Amazon.com achieved what many observers thought was a pipe dream for the online retailer: a profit in fourth-quarter 2001. After the Jan. 22 earnings announcement, Amazon Chief Executive Jeffrey P. Bezos spoke with BusinessWeek Senior Correspondent Robert D. Hof about how the company did it. Bezos also outlined his still-ambitious vision for Amazon's future. Edited excerpts from their conversation follow:
Q: The net profit was a surprise, but one that Amazon wouldn't have achieved without some unpredictable events, such as a favorable exchange rate on the euro. Should investors continue to be wary?
A:The thing to be more focused on is the size of the pro forma operating profit of $59 million [more than 10 times higher than analysts' estimates]. That's what we're very proud of. And even the pro forma net profit was enough to cover a half a year of interest expense, not just the quarter. GAAP [generally accepted accounting principles] earnings in our case are very, very complicated and not predictable. So I wouldn't read too much into that.
Where we are focused for the coming year is achieving operating cash flow. It's just as aggressive a goal as the one we set a year ago. Maybe we will even get free cash flow.
Q: Why are those metrics so important to you, given that investors keep looking for consistent net profits?
A:If you look at academic studies, you can see that stock prices are most closely correlated with cash flow. It's such a straightforward number. Cash flow is what will drive shareholder returns.
Q: What accounted for most of the bottom-line improvement?
A:Without a question it was the very significant reduction in prices that we put in place in the fourth quarter. We had always had low prices, but in the fourth quarter we really lowered prices -- for example, 30% off on books over $20.
That had a substantial effect on volume. You can't do that until you have the operating efficiency to afford to do it. We just saw it a little bit faster than we expected.
Q: In fact, you're expanding this strategy by now offering free shipping on all orders over $99. Why would you do that when you're still struggling to earn net profits on a more regular basis?
A:While it's expensive in the short term, we have a reasonable understanding of price elasticity with respect to free-shipping offers. Every time we have done a short-term price promotion, we have been able to record the results. Over the years, we've built up an understanding of how customers respond. It is a bet. We just think it's a good bet. We think it will pay off in the long term.
Q: Some folks might ask why you don't keep prices fairly constant and get to full-year profits faster.
A:Both strategies do have viability. There's one strategy, like some department stores, where you put the piano player in the stores to justify a price premium and work very hard to raise prices. There's a second model -- which usually leads to a larger, more important company but is very hard to do -- where you work just as hard on lowering prices. We have made the decision that we are going to be that second kind of company.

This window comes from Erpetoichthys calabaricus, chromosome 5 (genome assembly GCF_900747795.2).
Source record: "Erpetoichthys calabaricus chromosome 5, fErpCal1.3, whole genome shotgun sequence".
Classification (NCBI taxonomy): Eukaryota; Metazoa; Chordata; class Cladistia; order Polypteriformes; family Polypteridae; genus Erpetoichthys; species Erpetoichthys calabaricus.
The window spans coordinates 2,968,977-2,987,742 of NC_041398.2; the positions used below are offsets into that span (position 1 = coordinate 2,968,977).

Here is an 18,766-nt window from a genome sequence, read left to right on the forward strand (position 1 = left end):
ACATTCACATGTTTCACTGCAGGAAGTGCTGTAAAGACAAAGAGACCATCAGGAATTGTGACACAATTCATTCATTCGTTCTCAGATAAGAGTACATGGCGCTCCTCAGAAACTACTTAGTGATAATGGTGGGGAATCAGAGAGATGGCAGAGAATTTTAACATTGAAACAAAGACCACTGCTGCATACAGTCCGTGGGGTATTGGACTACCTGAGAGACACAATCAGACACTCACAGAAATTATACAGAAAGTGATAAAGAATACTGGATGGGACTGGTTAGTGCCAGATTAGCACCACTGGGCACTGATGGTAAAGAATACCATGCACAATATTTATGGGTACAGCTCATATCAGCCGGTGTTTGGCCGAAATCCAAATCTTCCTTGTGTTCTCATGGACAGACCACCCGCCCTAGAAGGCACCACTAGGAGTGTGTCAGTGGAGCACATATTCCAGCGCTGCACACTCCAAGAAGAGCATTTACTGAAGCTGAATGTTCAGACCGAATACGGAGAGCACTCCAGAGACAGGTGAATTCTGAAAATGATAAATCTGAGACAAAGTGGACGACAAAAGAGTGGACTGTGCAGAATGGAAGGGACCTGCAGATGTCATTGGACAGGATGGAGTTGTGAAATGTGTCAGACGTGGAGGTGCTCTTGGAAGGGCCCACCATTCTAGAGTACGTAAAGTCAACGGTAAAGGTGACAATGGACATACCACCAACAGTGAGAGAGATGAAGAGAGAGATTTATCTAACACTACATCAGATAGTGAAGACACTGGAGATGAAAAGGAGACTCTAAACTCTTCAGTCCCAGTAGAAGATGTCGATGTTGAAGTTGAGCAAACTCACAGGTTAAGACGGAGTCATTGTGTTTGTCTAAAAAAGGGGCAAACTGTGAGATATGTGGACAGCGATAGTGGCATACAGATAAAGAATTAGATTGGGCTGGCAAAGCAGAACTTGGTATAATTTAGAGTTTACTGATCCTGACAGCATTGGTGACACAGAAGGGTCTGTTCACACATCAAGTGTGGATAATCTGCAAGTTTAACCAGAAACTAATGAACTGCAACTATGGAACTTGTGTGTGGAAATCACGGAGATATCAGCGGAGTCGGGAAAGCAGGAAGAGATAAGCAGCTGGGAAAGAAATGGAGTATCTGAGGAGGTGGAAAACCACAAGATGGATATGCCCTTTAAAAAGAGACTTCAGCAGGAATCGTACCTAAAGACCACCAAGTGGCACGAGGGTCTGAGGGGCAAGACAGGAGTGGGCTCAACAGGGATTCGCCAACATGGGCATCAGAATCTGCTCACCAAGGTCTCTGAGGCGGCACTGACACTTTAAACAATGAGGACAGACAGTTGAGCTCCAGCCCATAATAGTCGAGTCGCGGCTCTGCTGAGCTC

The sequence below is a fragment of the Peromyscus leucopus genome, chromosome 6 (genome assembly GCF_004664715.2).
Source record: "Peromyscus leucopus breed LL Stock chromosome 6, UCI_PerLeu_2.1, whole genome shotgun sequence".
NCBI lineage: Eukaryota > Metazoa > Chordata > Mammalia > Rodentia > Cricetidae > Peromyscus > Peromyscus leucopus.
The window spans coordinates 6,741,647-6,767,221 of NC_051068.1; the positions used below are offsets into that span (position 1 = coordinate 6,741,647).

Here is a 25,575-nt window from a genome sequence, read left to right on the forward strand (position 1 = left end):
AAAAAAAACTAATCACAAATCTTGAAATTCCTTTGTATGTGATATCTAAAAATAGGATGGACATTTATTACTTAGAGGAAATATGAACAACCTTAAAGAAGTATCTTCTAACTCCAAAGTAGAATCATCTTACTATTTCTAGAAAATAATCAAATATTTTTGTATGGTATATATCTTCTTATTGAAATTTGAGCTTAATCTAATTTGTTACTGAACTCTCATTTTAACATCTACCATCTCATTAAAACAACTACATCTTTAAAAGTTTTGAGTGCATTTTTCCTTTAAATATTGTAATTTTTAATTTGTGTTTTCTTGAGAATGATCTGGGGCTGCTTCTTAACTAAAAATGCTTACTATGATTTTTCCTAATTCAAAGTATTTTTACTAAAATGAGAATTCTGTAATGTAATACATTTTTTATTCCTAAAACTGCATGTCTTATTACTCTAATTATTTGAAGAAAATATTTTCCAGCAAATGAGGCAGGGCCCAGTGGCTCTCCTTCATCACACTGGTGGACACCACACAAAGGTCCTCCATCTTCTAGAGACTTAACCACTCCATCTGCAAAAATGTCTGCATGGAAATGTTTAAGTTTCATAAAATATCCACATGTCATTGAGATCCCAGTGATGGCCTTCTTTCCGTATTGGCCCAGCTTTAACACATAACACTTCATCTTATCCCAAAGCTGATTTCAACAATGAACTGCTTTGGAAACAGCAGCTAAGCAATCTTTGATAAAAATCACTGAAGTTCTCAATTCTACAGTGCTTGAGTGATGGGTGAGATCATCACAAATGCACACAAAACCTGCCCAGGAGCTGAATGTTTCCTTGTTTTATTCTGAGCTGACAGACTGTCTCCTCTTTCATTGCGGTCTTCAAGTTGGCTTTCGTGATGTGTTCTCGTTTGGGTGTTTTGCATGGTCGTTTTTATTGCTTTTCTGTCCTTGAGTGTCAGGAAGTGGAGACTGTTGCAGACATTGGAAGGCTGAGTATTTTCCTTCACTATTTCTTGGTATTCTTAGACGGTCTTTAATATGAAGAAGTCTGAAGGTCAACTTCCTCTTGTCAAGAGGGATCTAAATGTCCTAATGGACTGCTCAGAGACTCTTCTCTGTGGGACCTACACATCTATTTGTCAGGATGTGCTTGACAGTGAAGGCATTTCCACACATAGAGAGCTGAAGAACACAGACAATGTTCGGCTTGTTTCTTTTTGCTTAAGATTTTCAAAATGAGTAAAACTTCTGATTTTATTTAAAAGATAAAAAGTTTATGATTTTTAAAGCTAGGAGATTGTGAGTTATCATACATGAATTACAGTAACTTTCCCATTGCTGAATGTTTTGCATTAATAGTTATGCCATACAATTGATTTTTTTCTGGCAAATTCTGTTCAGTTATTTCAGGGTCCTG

Q: How sustainable are Amazon's results?
A:On the cost side, that is sustainable. In fact, they're more than sustainable. We are expecting to be able to further improve that. But we're at a point now where our unit volumes more or less cover our fixed costs. Assuming we can hold our costs mostly fixed, which we believe we can do, then increases in unit sales have a very important effect on the bottom line.
On the revenue side, there's obviously seasonality, and our revenues in the first quarter won't be as large as they were in the fourth quarter.
Q: With partners such as Target and Toys 'R' Us selling on your site, Amazon isn't simply a retailer anymore. What is it?
A:It is genuinely something new. It's very difficult to find a perfect analogy in the physical world because what we're doing is a new kind of thing. Online, this new kind of thing is what will best serve customers.
Q: So Amazon reported its first profit on the same day that Kmart filed for bankruptcy protection?
A:There is some irony there. The lesson I take away from that is how fundamental the customer experience is.
Q: Will this profit showing change investor attitudes toward e-commerce, which seem to be in a nuclear winter lately?
A:It's not so much a nuclear winter as you might think. We're seeing it through the lens of 1999, which was a very anomalous period. By historical standards, it's hardly a capital crunch.
Q: What was your reaction when you realized you would earn the profit?
A:It feels good. It has been six years. And I don't think the next six years will be any easier. I hope not. So far, I've been so busy, I haven't had much time to reflect on it. We were certainly giving each other high fives in the halls.
Q: No champagne?
A:We will celebrate, but quickly.
Edited by Douglas Harbrecht